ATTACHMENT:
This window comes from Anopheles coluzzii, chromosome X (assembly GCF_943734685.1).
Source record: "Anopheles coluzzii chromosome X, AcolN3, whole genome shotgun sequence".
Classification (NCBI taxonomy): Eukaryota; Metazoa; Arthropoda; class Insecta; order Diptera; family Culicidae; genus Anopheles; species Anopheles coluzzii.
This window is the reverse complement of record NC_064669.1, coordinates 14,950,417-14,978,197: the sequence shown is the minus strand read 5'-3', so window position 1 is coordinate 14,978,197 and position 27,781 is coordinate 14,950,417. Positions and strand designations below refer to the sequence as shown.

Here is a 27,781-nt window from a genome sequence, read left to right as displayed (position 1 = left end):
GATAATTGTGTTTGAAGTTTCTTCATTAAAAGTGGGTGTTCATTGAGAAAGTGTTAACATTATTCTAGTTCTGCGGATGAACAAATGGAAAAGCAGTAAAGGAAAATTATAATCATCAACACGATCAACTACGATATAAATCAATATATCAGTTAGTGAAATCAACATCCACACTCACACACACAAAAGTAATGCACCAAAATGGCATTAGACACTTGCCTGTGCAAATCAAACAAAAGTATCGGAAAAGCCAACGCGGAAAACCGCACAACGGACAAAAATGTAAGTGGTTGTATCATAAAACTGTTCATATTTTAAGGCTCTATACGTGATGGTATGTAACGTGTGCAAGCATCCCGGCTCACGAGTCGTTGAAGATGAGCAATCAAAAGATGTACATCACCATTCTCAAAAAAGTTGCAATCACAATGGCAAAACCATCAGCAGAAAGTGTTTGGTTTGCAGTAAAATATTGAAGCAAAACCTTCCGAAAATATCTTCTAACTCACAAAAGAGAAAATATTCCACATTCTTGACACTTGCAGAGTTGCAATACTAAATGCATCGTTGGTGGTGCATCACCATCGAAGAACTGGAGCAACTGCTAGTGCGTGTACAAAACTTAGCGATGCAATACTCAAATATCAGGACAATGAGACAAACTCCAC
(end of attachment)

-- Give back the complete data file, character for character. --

This window comes from Anopheles coluzzii, chromosome X (assembly GCF_943734685.1).
Source record: "Anopheles coluzzii chromosome X, AcolN3, whole genome shotgun sequence".
Classification (NCBI taxonomy): Eukaryota; Metazoa; Arthropoda; class Insecta; order Diptera; family Culicidae; genus Anopheles; species Anopheles coluzzii.
This window is the reverse complement of record NC_064669.1, coordinates 14,950,417-14,978,197: the sequence shown is the minus strand read 5'-3', so window position 1 is coordinate 14,978,197 and position 27,781 is coordinate 14,950,417. Positions and strand designations below refer to the sequence as shown.

Here is a 27,781-nt window from a genome sequence, read left to right as displayed (position 1 = left end):
GATAATTGTGTTTGAAGTTTCTTCATTAAAAGTGGGTGTTCATTGAGAAAGTGTTAACATTATTCTAGTTCTGCGGATGAACAAATGGAAAAGCAGTAAAGGAAAATTATAATCATCAACACGATCAACTACGATATAAATCAATATATCAGTTAGTGAAATCAACATCCACACTCACACACACAAAAGTAATGCACCAAAATGGCATTAGACACTTGCCTGTGCAAATCAAACAAAAGTATCGGAAAAGCCAACGCGGAAAACCGCACAACGGACAAAAATGTAAGTGGTTGTATCATAAAACTGTTCATATTTTAAGGCTCTATACGTGATGGTATGTAACGTGTGCAAGCATCCCGGCTCACGAGTCGTTGAAGATGAGCAATCAAAAGATGTACATCACCATTCTCAAAAAAGTTGCAATCACAATGGCAAAACCATCAGCAGAAAGTGTTTGGTTTGCAGTAAAATATTGAAGCAAAACCTTCCGAAAATATCTTCTAACTCACAAAAGAGAAAATATTCCACATTCTTGACACTTGCAGAGTTGCAATACTAAATGCATCGTTGGTGGTGCATCACCATCGAAGAACTGGAGCAACTGCTAGTGCGTGTACAAAACTTAGCGATGCAATACTCAAATATCAGGACAATGAGACAAACTCCAC